We know that for a curve $X$, any object $\mathcal{E}^{\bullet}$ in the derived category $D^b_{\text{coh}}(X)$ is formal, i.e. $\mathcal{E}^{\bullet}$ is quasi-isomporphic to the direct sum of its cohomology sheaves. The reason is that the cohomological dimension of $X$ is $1$. We can see Corollary 3.15 of Daniel Huybrechts' book "Fourier–Mukai transforms in algebraic geometry" for details.

Now could we find an "easy" example of object in $D^b_{\text{coh}}(\mathbb{P}^2)$ which is not formal? In particular, could we find a complex of sheaves on $\mathbb{P}^2$ of length $2$ with coherent cohomology which is not quasi-isomorphic to the direct sum of its cohomology sheaves?

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    $\begingroup$ I know this is many years later, but I happened to have come back to this question because someone voted up my answer at a moment when I was looking a reference for the fact that all objects in the derived category of coherent sheaves on a curve is formal. So, thanks for the reference to Huybrechts! $\endgroup$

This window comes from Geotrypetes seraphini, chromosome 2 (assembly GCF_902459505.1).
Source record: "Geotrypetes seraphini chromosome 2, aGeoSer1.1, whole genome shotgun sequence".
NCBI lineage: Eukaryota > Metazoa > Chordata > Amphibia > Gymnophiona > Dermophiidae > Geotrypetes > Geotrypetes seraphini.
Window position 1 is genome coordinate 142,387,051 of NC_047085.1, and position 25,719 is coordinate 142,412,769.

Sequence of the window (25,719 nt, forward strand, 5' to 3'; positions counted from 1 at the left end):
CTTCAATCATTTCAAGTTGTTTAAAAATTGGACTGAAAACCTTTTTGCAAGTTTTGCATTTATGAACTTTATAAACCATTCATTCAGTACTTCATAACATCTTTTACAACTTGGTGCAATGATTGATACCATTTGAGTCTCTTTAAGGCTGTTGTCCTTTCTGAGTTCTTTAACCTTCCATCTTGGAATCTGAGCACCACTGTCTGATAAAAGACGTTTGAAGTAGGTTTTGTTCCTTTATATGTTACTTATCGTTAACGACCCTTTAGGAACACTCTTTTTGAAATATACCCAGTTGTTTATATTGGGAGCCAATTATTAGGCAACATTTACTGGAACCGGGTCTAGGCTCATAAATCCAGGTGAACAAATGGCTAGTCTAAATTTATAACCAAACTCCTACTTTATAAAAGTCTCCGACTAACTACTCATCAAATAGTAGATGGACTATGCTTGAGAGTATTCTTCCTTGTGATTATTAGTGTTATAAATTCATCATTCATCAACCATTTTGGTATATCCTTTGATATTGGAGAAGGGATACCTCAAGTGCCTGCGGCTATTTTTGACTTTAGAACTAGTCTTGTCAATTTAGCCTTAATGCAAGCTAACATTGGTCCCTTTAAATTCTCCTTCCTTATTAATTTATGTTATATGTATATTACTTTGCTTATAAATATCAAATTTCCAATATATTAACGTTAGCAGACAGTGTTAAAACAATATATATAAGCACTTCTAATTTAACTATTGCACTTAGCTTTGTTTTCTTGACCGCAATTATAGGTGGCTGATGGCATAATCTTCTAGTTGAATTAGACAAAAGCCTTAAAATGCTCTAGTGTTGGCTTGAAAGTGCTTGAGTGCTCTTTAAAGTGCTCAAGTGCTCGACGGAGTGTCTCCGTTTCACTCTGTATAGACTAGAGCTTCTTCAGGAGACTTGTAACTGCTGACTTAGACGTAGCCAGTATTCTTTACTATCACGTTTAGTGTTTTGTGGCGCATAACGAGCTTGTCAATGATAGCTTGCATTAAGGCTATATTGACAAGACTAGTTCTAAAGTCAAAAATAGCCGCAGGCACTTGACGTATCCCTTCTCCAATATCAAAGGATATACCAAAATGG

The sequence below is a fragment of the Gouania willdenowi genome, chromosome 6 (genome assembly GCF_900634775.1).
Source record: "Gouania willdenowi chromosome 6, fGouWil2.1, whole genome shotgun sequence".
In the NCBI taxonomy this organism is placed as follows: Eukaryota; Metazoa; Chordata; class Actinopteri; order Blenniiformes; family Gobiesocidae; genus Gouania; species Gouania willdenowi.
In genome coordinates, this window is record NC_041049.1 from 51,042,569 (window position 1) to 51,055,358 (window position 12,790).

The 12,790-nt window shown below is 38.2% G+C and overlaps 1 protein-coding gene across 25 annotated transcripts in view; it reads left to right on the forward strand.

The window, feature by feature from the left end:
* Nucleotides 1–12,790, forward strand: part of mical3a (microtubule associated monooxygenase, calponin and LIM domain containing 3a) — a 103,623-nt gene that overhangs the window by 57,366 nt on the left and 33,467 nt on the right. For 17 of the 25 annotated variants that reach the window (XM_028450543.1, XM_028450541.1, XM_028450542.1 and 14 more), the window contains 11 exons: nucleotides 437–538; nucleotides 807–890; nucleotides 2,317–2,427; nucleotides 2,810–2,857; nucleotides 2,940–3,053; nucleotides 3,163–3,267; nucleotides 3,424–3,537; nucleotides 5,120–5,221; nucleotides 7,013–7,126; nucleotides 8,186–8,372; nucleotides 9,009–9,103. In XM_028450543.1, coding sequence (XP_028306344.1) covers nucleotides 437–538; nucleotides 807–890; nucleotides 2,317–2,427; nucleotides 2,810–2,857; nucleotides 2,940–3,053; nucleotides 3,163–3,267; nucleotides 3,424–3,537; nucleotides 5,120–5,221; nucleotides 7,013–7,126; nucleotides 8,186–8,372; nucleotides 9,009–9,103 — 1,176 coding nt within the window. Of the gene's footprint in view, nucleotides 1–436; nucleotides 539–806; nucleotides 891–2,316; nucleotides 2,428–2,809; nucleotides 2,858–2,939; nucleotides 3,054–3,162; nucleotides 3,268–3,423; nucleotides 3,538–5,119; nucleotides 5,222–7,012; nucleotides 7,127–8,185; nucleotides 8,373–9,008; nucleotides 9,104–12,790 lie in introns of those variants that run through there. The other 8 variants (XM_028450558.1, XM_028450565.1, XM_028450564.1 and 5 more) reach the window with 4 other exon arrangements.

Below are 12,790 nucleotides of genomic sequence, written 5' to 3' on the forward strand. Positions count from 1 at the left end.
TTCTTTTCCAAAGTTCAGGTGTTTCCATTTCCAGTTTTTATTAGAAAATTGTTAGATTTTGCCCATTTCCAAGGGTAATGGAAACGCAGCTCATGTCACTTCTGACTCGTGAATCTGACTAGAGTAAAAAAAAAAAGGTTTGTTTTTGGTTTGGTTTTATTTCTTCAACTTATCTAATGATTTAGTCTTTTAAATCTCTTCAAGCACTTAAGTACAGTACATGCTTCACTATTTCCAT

– Ben Webster
    Jun 14, 2021 at 14:09

1 Answer 1


Yes; whenever you have two objects in an abelian category such that $Ext^2(M,N)$ is not equal to 0, we have a nonformal object given by coning with this morphism. More down-to-earthly, the element of $Ext^2(M,N)$ is given by some complex $N \to K \to L\to M$; the non-formal complex is just $\cdots \to 0\to K \to L \to 0\to \cdots$.

EDIT: Thanks for the example below. I was too lazy to provide one, but I also think it risks camouflaging the actual point here, since there's nothing special about coherent sheaves on $\mathbb{P}^2$, this happens in any abelian category with global dimension $>1$.

  • $\begingroup$ Thank you! Maybe I need a more explicit construction. For example we know that $Ext^2_{\mathbb{P}^2}(\mathcal{O},\mathcal{O}(-3))\neq 0$ hence as you pointed out we have a complex $\mathcal{O}(-3)\rightarrow K \rightarrow L\rightarrow \mathcal{O}$. Now could we find an explicit expression of the $K$ and $L$? $\endgroup$ Feb 7, 2015 at 16:46
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    $\begingroup$ Just take the Koszul complex associated to the surjective map $\ \mathscr{O}_{\mathbb{P}^2}(-1)^3\rightarrow \mathscr{O}_{\mathbb{P}^2}\ $ given by multiplication by $X,Y,Z$. The corresponding morphism is $\ \mathscr{O}_{\mathbb{P}^2}(-1)^3\rightarrow \mathscr{O}_{\mathbb{P}^2}^3\;$, given by the matrix $\pmatrix{0 & Z & -Y\\ -Z & 0 & X\\ Y & -X & 0}$. $\endgroup$
    – abx
    Feb 7, 2015 at 16:59
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    $\begingroup$ @abx: $O^3$ should be $O(-1)^3$. $\endgroup$
    – Sasha
    Feb 7, 2015 at 18:04
  • $\begingroup$ Oops -- right, thanks, sorry for the typo. $\endgroup$
    – abx
    Feb 7, 2015 at 18:18

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